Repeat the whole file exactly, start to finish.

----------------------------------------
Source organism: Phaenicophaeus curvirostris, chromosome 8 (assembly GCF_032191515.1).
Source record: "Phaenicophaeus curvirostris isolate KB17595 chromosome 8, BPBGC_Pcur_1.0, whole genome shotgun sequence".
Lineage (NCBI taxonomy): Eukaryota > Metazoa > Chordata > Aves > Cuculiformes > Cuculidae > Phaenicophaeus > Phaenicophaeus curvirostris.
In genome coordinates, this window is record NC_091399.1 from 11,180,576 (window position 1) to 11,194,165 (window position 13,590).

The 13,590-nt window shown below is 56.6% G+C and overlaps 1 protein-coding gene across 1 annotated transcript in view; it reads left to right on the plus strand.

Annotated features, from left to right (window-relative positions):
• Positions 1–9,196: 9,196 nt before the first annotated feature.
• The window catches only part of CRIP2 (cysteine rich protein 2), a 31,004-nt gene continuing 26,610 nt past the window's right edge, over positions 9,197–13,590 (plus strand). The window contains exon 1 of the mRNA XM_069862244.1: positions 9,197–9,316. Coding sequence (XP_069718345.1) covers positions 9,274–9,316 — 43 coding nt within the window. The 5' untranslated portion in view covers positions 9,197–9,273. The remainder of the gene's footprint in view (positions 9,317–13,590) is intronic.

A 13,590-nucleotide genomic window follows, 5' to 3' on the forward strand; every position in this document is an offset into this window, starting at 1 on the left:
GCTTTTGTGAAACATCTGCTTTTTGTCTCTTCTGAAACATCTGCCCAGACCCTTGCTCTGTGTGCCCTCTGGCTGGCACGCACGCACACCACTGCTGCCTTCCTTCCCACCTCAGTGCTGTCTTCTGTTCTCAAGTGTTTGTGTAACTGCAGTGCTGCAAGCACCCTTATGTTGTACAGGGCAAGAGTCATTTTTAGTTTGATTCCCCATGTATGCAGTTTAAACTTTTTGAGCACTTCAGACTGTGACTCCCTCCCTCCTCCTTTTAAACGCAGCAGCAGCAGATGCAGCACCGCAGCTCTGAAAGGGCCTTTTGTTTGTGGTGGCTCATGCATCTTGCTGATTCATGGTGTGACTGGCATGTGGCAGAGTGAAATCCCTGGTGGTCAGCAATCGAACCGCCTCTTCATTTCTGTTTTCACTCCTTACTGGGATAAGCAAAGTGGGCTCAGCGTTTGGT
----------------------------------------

Source organism: Phaenicophaeus curvirostris, chromosome 8 (assembly GCF_032191515.1).
Source record: "Phaenicophaeus curvirostris isolate KB17595 chromosome 8, BPBGC_Pcur_1.0, whole genome shotgun sequence".
Lineage (NCBI taxonomy): Eukaryota > Metazoa > Chordata > Aves > Cuculiformes > Cuculidae > Phaenicophaeus > Phaenicophaeus curvirostris.
In genome coordinates, this window is record NC_091399.1 from 11,180,576 (window position 1) to 11,194,165 (window position 13,590).

The 13,590-nt window shown below is 56.6% G+C and overlaps 1 protein-coding gene across 1 annotated transcript in view; it reads left to right on the plus strand.

Annotated features, from left to right (window-relative positions):
• Positions 1–9,196: 9,196 nt before the first annotated feature.
• The window catches only part of CRIP2 (cysteine rich protein 2), a 31,004-nt gene continuing 26,610 nt past the window's right edge, over positions 9,197–13,590 (plus strand). The window contains exon 1 of the mRNA XM_069862244.1: positions 9,197–9,316. Coding sequence (XP_069718345.1) covers positions 9,274–9,316 — 43 coding nt within the window. The 5' untranslated portion in view covers positions 9,197–9,273. The remainder of the gene's footprint in view (positions 9,317–13,590) is intronic.

A 13,590-nucleotide genomic window follows, 5' to 3' on the forward strand; every position in this document is an offset into this window, starting at 1 on the left:
GCTTTTGTGAAACATCTGCTTTTTGTCTCTTCTGAAACATCTGCCCAGACCCTTGCTCTGTGTGCCCTCTGGCTGGCACGCACGCACACCACTGCTGCCTTCCTTCCCACCTCAGTGCTGTCTTCTGTTCTCAAGTGTTTGTGTAACTGCAGTGCTGCAAGCACCCTTATGTTGTACAGGGCAAGAGTCATTTTTAGTTTGATTCCCCATGTATGCAGTTTAAACTTTTTGAGCACTTCAGACTGTGACTCCCTCCCTCCTCCTTTTAAACGCAGCAGCAGCAGATGCAGCACCGCAGCTCTGAAAGGGCCTTTTGTTTGTGGTGGCTCATGCATCTTGCTGATTCATGGTGTGACTGGCATGTGGCAGAGTGAAATCCCTGGTGGTCAGCAATCGAACCGCCTCTTCATTTCTGTTTTCACTCCTTACTGGGATAAGCAAAGTGGGCTCAGCGTTTGGT